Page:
Every child has a dream or two about what they want to do as a job when they’re all grown up, and if you think back to your own childhood, your own dream job probably hasn’t materialized. Only a very few of us can become film stars, professional sports players and singers – at least, to the point where it can be a profitable job – and some of us have already grown out of our dreams of being a mountaineer or a vet by the time we’re in high school.
Our dream jobs may be unrealistic, and the same may be true for your child, but in reality, whether or not the dream comes true isn’t the point. A dream job is, essentially, a job that is tied to our interests. And while you may be concerned for the moment when your little one learns how hard it is to become what they’ve dreamed of becoming, that’s not a reason to discourage them. In fact, it’s a much better idea to give them your full backing.
Interests drive deeper learning
You might hope that your child will achieve straight As, and maybe they will, but it’s a very rare teen who finds Chemistry and French equally interesting. There is something about an affinity for a subject that acts as a lens – it makes things clearer and learning fun. This allows deeper learning and higher achievement – maybe your kid will be mastering the subjunctive tense while their peers are struggling with past participles. Or they’ll be solving chemical formulae that the rest of the class find impenetrable. Either way, a love of a subject is one of the main drivers of ambition to work in that field – so encouraging them to think big can unlock a reservoir of educational potential.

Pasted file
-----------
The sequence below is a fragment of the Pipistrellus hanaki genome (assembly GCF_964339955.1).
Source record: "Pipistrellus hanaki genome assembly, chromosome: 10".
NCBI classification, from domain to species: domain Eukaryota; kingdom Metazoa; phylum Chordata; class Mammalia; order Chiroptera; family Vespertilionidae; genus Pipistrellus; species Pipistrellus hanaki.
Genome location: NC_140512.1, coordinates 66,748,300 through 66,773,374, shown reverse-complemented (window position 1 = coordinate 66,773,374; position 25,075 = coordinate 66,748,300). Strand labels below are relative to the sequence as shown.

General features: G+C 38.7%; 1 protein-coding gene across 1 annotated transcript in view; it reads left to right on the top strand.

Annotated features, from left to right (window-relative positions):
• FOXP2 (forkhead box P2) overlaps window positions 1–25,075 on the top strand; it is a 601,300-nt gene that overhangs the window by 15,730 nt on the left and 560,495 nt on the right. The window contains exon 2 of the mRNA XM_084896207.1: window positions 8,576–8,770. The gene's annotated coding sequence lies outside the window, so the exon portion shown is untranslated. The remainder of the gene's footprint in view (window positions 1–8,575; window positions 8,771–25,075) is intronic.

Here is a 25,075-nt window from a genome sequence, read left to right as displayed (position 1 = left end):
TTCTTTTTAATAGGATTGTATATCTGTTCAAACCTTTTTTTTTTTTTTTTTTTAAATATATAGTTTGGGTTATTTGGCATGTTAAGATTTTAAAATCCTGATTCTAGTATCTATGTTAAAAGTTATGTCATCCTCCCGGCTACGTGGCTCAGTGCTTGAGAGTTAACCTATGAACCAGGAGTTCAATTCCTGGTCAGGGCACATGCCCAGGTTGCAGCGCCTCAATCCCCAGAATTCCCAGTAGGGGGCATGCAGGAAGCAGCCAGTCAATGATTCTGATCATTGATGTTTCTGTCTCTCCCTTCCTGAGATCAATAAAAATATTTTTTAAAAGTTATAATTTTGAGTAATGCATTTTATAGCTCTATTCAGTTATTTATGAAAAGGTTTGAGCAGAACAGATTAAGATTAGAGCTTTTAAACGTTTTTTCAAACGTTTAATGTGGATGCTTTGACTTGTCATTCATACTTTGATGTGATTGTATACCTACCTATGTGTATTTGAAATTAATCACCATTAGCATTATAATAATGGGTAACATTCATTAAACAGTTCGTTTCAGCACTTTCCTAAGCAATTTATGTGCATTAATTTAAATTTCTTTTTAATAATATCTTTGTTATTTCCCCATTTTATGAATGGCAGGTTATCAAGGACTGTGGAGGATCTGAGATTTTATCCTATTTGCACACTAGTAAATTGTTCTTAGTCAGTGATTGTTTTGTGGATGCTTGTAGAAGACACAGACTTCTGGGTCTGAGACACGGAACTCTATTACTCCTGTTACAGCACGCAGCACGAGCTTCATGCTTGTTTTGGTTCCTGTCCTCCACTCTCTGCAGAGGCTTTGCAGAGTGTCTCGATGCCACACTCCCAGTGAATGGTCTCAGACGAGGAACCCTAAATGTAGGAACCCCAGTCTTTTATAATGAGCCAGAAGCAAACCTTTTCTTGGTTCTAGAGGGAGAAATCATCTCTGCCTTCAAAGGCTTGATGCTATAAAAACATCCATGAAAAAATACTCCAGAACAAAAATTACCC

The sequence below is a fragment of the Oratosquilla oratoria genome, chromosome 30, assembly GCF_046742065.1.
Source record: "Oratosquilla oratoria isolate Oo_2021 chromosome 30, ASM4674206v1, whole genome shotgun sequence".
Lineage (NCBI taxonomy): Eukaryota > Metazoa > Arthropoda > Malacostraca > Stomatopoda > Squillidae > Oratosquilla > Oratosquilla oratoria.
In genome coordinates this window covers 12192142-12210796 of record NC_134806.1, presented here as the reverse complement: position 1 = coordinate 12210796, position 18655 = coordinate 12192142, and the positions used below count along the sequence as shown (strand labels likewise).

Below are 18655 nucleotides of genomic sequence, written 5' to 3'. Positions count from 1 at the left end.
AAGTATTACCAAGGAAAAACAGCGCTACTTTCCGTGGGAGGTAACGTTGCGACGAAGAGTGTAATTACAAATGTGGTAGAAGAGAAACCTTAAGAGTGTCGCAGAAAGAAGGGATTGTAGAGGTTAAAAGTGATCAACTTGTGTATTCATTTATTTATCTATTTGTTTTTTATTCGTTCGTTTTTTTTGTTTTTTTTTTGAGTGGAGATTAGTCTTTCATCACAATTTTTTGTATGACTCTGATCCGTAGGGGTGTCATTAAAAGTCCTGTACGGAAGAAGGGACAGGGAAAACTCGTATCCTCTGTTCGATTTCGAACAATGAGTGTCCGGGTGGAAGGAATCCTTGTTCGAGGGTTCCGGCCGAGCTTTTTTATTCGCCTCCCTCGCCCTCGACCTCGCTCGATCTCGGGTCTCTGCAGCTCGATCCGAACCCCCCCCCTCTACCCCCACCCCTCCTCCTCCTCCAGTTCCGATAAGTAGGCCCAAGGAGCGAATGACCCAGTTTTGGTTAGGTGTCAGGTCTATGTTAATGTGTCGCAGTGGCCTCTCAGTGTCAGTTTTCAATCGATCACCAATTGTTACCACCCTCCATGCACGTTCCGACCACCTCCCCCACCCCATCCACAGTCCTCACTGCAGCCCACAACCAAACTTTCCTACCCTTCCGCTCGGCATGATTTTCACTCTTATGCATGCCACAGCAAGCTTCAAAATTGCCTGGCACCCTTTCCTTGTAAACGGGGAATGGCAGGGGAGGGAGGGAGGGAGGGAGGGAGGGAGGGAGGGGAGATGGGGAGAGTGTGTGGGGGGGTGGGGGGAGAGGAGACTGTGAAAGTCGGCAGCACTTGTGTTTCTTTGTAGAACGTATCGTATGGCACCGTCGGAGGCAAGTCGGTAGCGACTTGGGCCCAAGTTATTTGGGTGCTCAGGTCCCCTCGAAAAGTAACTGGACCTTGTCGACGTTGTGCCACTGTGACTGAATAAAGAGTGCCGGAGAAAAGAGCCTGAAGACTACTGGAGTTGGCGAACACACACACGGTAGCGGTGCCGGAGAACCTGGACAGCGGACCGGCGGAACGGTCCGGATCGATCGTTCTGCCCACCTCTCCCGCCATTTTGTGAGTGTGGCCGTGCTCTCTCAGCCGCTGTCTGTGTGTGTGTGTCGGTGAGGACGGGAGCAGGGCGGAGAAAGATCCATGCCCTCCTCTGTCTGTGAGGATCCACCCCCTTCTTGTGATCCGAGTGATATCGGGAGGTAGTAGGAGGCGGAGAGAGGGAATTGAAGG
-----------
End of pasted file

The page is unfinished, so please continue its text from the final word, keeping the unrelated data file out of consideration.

Limiting their focus will dim their enthusiasm
If your child wants to become an astronaut and you’d rather they showed interest in becoming a lawyer, it can condition you to aim them towards a certain curricular path. The problem with doing this is that this guidance won’t suddenly make them love history and civics. It will make them see these subjects as obstacles to be surmounted – and pressure is never good for performance in a child. Nor is it any good for emotional development.
If your child wants to go into space, look at learning opportunities from the likes of Space Foundation CI&E; because even if the astronaut dream is a long-shot, there are opportunities involved in space that are entirely attainable. As a further benefit, their learning in those subjects you would prefer won’t be encumbered by fear.
You never know, it might work out for them
Perhaps most importantly of all when it comes to encouraging your child’s seemingly unrealistic dreams and interests is the fact that, well, you never know. Every success in every field with a small, select pantheon happens against the odds. There have been 5’3 adults who have played in the NBA. Countless actors have spent weeks or months sleeping in their car until they got their breakthrough audition. Reaching the top is tough, but it does happen – and if your child does make it, that’s amazing. If they don’t, at least you backed them and were there for them when they needed you.